Thankfully, it's not Ubuntu, but the beta version of the Chrome browser that has implemented DRM extensions for HTML5 video (along with a recent version of the NSS library, which Mageia has). All one need do is spoof the User Agent in Chrome to make Netflix think it's serving the video on a Windows platform and you are watching Netflix!

1. Download and install Google Chrome beta from here.
2. Install the User-Agent Switcher from here.
3, Configure the User-Agent Switcher to spoof the user-agent as Mozilla/5.0 (Windows NT 6.3; Win64; x64) AppleWebKit/537.36 (KHTML, like Gecko) Chrome/37.0.2049.0 Safari/537.36 by adding it to the Chrome profile like this:



4. Log in to your Netflix account and enjoy the show.
5. No Ubuntu needed, just thank Nathan VanCamp.

Monday, August 04, 2014

HOWTO Configure a Headless Transmission Torrent Server for Mageia5

This will describe how to install and configure the Transmission torrent application on Mageia5 in a headless configuration, how to make it automatically download torrents by placing a .torrent file in a particular directory and admin the client remotely using both a cli (command line interface) and a GUI (graphical user interface) application.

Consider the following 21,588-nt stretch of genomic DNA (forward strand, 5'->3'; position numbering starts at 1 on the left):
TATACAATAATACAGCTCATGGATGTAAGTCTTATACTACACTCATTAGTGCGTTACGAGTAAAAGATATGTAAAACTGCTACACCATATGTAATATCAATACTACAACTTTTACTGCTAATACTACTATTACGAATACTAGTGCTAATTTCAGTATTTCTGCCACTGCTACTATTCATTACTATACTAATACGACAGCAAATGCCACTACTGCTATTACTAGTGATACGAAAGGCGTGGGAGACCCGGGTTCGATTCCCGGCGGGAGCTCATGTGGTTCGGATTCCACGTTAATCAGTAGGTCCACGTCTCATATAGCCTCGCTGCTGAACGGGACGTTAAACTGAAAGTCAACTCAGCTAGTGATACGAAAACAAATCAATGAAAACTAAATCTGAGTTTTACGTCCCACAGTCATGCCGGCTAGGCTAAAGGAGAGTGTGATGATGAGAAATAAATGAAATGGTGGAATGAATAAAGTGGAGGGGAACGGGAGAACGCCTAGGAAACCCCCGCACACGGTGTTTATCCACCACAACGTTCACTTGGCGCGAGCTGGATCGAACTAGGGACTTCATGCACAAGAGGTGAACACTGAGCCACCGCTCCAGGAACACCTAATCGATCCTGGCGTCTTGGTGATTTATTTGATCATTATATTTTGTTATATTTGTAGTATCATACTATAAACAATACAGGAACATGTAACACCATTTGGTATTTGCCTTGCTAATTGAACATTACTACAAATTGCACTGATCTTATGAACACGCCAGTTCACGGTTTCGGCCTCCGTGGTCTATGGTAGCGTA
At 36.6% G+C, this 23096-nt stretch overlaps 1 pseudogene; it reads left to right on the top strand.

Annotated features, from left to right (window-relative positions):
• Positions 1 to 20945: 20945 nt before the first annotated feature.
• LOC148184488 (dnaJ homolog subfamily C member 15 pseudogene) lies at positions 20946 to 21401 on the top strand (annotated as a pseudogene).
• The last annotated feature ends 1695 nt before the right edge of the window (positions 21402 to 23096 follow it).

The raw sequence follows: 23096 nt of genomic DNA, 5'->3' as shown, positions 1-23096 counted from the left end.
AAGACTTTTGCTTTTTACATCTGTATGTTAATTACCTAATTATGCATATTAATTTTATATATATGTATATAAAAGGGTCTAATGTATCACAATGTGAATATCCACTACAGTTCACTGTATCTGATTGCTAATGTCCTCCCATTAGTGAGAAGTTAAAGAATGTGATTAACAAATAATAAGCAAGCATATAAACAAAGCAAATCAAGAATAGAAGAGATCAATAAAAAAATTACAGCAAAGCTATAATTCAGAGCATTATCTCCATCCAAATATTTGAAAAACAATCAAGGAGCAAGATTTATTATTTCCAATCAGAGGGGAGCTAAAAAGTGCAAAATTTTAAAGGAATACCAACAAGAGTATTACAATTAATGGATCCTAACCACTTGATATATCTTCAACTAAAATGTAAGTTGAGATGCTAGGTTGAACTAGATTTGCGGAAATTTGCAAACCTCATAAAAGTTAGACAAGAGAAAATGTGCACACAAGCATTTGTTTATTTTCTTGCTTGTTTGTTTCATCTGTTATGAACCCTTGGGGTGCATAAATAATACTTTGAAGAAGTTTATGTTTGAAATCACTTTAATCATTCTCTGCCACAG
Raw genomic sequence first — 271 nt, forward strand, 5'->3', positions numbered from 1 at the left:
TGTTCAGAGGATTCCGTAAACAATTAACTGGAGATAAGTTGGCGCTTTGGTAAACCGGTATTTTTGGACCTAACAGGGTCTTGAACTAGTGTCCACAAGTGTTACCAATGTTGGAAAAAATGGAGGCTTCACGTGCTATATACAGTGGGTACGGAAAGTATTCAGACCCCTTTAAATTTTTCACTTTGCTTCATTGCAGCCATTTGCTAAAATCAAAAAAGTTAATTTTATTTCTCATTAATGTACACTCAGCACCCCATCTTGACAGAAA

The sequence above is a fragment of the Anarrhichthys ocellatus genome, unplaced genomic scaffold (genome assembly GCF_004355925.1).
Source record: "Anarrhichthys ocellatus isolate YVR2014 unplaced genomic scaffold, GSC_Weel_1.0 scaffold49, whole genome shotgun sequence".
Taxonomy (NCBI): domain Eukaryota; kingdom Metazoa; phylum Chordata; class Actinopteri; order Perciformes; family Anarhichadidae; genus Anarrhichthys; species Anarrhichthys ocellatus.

Transmission has both a Homepage,  a Wiki and a Forum, so there's no lack of help and support. But as for installing it as a headless server on Mageia, all we found were HOWTOs for Debian/Ubuntu systems.


We're assuming that you have Mageia4 installed and have configured your user to use the sudo command.


INSTALL
Begin by installing the transmission daemon and the command-line client.

$ sudo urpmi transmission-daemon transmission-cli

This installs  transmission-daemon, transmission-cli and transmission-common (which is mostly the documentation). All the binaries will be found in /usr/bin. The transmission package also installs a Java-based web client at /usr/share/transmission/web/index.html.

CREATE A USER
For transmission-daemon, all settings are kept in $HOME/.config/transmission-daemon. We want to create a user named "transmission". Other distros make the "home" directory something like /usr/share/transmission or /var/lib/transmission; it can really be anything you want. For us, creating /home/transmission has a special benefit.

$ sudo adduser transmission
$ sudo passwd transmission


Having a password allows us to use scp to remotely send a .torrent file to /home/transmission/ on our remote server and the torrent will automatically start when we have properly configured the transmission-daemon to do so.

OBTAIN AN INIT.D SCRIPT
There is an Debian/ubuntu-specific init.d script available from the Transmission site, but it won't work for RedHat-derived distros like Mageia.

You can download an init.d script useful for RHEL and Fedora (and Mageia) written by Jason Friedlan. It's located at his website; you'll need to copy and paste it into a text editor.

We'll need to make some changes for Mageia:

- TRANSMISSION_HOME=/var/lib/transmission
+ TRANSMISSION_HOME=/home/transmission


Save the script as transmission-daemon, change the ownership to root and make it executable, then move it it /etc/init.d.

$ sudo chown root:root transmission-daemon
$ sudo chmod +x transmission-daemon
$ sudo mv transmission-daemon /etc/init.d/


To verify that our script is valid for init.d invoke: